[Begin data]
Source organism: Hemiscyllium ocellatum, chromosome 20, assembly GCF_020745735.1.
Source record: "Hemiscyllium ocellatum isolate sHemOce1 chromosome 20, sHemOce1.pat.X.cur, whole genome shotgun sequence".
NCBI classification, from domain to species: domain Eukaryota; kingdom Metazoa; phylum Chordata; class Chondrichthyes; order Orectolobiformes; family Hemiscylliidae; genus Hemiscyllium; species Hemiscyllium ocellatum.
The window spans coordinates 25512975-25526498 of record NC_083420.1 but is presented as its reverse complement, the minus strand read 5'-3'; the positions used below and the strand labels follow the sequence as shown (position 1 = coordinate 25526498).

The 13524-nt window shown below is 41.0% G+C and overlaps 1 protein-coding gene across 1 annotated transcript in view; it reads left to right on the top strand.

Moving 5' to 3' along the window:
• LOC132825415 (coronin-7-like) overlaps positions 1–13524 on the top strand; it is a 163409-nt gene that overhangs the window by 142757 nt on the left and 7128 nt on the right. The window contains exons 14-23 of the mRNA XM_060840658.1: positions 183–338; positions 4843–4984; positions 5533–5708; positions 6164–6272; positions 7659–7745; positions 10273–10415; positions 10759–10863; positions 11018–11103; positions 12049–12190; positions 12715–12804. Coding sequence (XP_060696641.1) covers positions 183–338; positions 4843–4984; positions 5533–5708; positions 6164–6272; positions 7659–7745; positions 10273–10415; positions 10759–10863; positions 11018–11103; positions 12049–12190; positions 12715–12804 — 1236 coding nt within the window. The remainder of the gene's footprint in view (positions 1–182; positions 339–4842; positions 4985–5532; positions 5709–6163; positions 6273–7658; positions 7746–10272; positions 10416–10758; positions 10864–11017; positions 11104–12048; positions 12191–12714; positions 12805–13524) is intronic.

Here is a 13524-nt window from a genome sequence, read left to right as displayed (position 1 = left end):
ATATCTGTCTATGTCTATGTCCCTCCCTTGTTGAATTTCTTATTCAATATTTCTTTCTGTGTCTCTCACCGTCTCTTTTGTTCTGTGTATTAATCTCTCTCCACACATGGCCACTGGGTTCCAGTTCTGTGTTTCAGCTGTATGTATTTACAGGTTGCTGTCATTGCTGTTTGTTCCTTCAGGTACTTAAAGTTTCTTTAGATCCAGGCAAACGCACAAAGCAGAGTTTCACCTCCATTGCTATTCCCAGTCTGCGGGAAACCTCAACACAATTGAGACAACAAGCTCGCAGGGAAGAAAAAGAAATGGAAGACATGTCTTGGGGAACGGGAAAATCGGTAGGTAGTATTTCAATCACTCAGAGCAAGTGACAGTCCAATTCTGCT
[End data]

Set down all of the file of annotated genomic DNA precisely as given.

Source organism: Hemiscyllium ocellatum, chromosome 20, assembly GCF_020745735.1.
Source record: "Hemiscyllium ocellatum isolate sHemOce1 chromosome 20, sHemOce1.pat.X.cur, whole genome shotgun sequence".
NCBI classification, from domain to species: domain Eukaryota; kingdom Metazoa; phylum Chordata; class Chondrichthyes; order Orectolobiformes; family Hemiscylliidae; genus Hemiscyllium; species Hemiscyllium ocellatum.
The window spans coordinates 25512975-25526498 of record NC_083420.1 but is presented as its reverse complement, the minus strand read 5'-3'; the positions used below and the strand labels follow the sequence as shown (position 1 = coordinate 25526498).

The 13524-nt window shown below is 41.0% G+C and overlaps 1 protein-coding gene across 1 annotated transcript in view; it reads left to right on the top strand.

Moving 5' to 3' along the window:
• LOC132825415 (coronin-7-like) overlaps positions 1–13524 on the top strand; it is a 163409-nt gene that overhangs the window by 142757 nt on the left and 7128 nt on the right. The window contains exons 14-23 of the mRNA XM_060840658.1: positions 183–338; positions 4843–4984; positions 5533–5708; positions 6164–6272; positions 7659–7745; positions 10273–10415; positions 10759–10863; positions 11018–11103; positions 12049–12190; positions 12715–12804. Coding sequence (XP_060696641.1) covers positions 183–338; positions 4843–4984; positions 5533–5708; positions 6164–6272; positions 7659–7745; positions 10273–10415; positions 10759–10863; positions 11018–11103; positions 12049–12190; positions 12715–12804 — 1236 coding nt within the window. The remainder of the gene's footprint in view (positions 1–182; positions 339–4842; positions 4985–5532; positions 5709–6163; positions 6273–7658; positions 7746–10272; positions 10416–10758; positions 10864–11017; positions 11104–12048; positions 12191–12714; positions 12805–13524) is intronic.

Here is a 13524-nt window from a genome sequence, read left to right as displayed (position 1 = left end):
ATATCTGTCTATGTCTATGTCCCTCCCTTGTTGAATTTCTTATTCAATATTTCTTTCTGTGTCTCTCACCGTCTCTTTTGTTCTGTGTATTAATCTCTCTCCACACATGGCCACTGGGTTCCAGTTCTGTGTTTCAGCTGTATGTATTTACAGGTTGCTGTCATTGCTGTTTGTTCCTTCAGGTACTTAAAGTTTCTTTAGATCCAGGCAAACGCACAAAGCAGAGTTTCACCTCCATTGCTATTCCCAGTCTGCGGGAAACCTCAACACAATTGAGACAACAAGCTCGCAGGGAAGAAAAAGAAATGGAAGACATGTCTTGGGGAACGGGAAAATCGGTAGGTAGTATTTCAATCACTCAGAGCAAGTGACAGTCCAATTCTGCT